As noted earlier, 25% (n=10) of the SR01 group grants—all 5-year R01s—produced zero publications over the study period, whereas this was the case in only one TTURC subproject, and in no LR01s. There are several possible explanations for this pattern. First, like the TTURCs, the LR01 group grants may have been supported by infrastructure and resources that were established over 10 years of consecutive funding. For instance, the TTURC infrastructure (e.g., dedicated face-to-face cross-center meetings, administrative cores), likely increased the coordination mechanisms used to facilitate collaboration, which may have lead to a greater number of papers.34,35 This hypothesis is supported also by the fact that the LR01s outpaced the SR01s in Project Years 6 through 10 (Figure 1).
Another possible explanation is that peer reviewers tend to score renewal applications higher when there is evidence of productivity (e.g., publications) during the first 5 years of the project. The LR01 group may include grants that demonstrated high productivity. This hypothesis is supported by the fact that the LR01 group outpaced the SR01 group (comprised primarily of 5-year R01s) in cumulative publications through Project Year 5. Competing renewals are known to produce more papers than newly funded research.36 Multiple methods to gauge scientific productivity would help offset limitations inherent in these bibliometric assessments, including their tendency to under-represent productivity when investigators neglect to cite their grant numbers, resulting in the omission of relevant publications from MEDLINE and other automated databases. It will be important for future research to capture additional forms of productivity that are not reflected in publication counts. In addition, mixed-method approaches to measurement and evaluation are needed.
These findings are relevant to the design of future team science grants, including but not limited to center grants, as well as R01 grants. Funding agencies may be able to enhance support for collaboration in future team science grant initiatives by including requirements for collaboration as well as guidelines and technical assistance to implement best practices for successful collaboration. They also could provide initiative-level infrastructure to support collaboration within and across funded groups such as support for a coordinating center as in the NCI-supported Transdisciplinary Research in Energetics and Cancer (TREC) center initiative.37
Additional resources that promote effective collaboration for investigators funded either through center grants or mechanisms that support investigator-initiated research include web-based portals where investigators can access information about best practices in team science,30,38,39 and cyber-infrastructures that enable cross-disciplinary networking (e.g., Research Networking Tools and Expertise Profiling Systems) and cross-project data sharing and analyses.10,31,40
Evaluation of alternative funding durations and grant mechanisms is critically important as a basis for enhancing scientific and societal returns on future research investments. The cumulative scientific impact of particular grant initiatives can take decades to emerge. Yet, the present study demonstrates how bibliometric analyses can be used as an interim evaluation strategy for comparing alternative funding mechanisms on a variety of outcome measures. Advances in methods to evaluate the merits of different funding strategies will help to build the evidence base for crafting future funding mechanisms that maximize returns on research investments and ultimately accelerate efforts to successfully address their scientific and societal goals.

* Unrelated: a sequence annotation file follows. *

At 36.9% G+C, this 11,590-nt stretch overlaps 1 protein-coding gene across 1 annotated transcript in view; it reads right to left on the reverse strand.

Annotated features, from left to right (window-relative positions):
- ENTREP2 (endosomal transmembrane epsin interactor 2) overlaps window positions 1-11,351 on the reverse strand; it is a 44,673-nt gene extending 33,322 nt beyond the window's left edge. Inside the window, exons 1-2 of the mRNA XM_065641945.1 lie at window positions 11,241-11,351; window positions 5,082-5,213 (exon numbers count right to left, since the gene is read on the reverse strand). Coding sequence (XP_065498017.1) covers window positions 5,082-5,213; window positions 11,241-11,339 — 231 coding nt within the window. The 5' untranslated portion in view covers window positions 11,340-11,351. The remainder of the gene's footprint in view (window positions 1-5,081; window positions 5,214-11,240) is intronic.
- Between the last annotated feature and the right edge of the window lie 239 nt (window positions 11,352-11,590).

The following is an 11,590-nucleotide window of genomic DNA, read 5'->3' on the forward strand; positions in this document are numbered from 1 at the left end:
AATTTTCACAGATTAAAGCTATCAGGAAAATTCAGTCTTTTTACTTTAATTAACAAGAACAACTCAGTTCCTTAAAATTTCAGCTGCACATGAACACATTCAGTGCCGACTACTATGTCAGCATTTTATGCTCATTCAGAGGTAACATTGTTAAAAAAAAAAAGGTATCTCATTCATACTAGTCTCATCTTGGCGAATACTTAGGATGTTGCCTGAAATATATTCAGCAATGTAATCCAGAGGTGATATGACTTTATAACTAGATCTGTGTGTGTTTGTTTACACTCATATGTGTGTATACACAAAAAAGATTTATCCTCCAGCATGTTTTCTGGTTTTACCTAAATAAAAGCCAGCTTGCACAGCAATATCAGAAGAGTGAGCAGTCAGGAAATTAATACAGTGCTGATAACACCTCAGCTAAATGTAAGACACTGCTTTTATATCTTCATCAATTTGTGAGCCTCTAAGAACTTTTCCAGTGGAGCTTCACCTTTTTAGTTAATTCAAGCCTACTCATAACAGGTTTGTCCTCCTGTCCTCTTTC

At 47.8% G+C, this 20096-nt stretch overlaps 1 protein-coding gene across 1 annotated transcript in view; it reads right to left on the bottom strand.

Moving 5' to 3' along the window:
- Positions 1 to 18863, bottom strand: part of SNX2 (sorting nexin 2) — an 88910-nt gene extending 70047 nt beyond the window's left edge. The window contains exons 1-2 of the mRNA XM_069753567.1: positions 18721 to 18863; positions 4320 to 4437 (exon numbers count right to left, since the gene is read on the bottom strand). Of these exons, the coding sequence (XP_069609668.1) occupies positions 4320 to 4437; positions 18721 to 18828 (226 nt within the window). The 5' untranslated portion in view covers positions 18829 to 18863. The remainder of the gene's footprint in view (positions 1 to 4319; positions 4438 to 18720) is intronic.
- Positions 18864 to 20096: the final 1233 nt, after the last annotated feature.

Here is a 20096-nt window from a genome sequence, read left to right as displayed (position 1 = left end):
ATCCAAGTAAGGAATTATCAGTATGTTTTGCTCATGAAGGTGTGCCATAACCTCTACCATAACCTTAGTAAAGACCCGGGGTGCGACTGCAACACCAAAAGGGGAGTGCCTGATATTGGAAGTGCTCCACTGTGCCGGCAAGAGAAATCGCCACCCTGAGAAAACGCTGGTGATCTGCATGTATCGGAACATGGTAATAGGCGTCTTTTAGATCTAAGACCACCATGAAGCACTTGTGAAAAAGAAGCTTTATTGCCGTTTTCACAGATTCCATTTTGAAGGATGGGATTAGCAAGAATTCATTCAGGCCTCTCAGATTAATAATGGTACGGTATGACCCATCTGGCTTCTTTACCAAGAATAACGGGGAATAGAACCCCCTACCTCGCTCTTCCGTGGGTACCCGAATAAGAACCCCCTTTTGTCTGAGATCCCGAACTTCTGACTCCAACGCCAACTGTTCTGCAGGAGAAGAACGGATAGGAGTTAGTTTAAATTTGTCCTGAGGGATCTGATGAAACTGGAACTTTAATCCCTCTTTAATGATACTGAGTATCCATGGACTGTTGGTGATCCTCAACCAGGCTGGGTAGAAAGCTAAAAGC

We thank James Corrigan (NCI), Lawrence Solomon (NCI), Joshua Schnell (Discovery Logic Inc.), and Laurel Haak (Discovery Logic Inc.) for their assistance and helpful comments in the preparation of this manuscript. This work was supported by contract number HHSN-276-2007-00235U. This project was funded, in whole or in part, with federal funds from the National Cancer Institute, NIH, under contract no. HHSN261200800001E. The content of this publication does not necessarily reflect the views or policies of the DHHS, nor does mention of trade names, commercial products, or organizations imply endorsement by the U.S. Government.
No financial disclosures were reported by the authors of this paper.
Stephen Marcus was employed at the National Cancer Institute when this research was completed.
Kara L. Hall, The Division of Cancer Control and Population Sciences, National Cancer Institute.
Daniel Stokols, The School of Social Ecology, University of California, Irvine, Irvine, California.
Brooke A. Stipelman, The Division of Cancer Control and Population Sciences, National Cancer Institute.
Amanda L. Vogel, Clinical Research Directorate/CMRP, SAIC-Frederick, Inc., NCI-Frederick, Frederick, Maryland.
Annie Feng, Feng Consulting, Livingston, New Jersey.
Beth Masimore, Discovery Logic, Rockville, Maryland.
Glen Morgan, The Division of Cancer Control and Population Sciences, National Cancer Institute.
Richard P. Moser, The Division of Cancer Control and Population Sciences, National Cancer Institute.
Stephen E. Marcus, The Center for Bioinformatics and Computational Biology, National Institute of General Medical Sciences, NIH, Bethesda, SAIC-Frederick, Inc., NCI-Frederick, Frederick, Maryland.
David Berrigan, The Division of Cancer Control and Population Sciences, National Cancer Institute.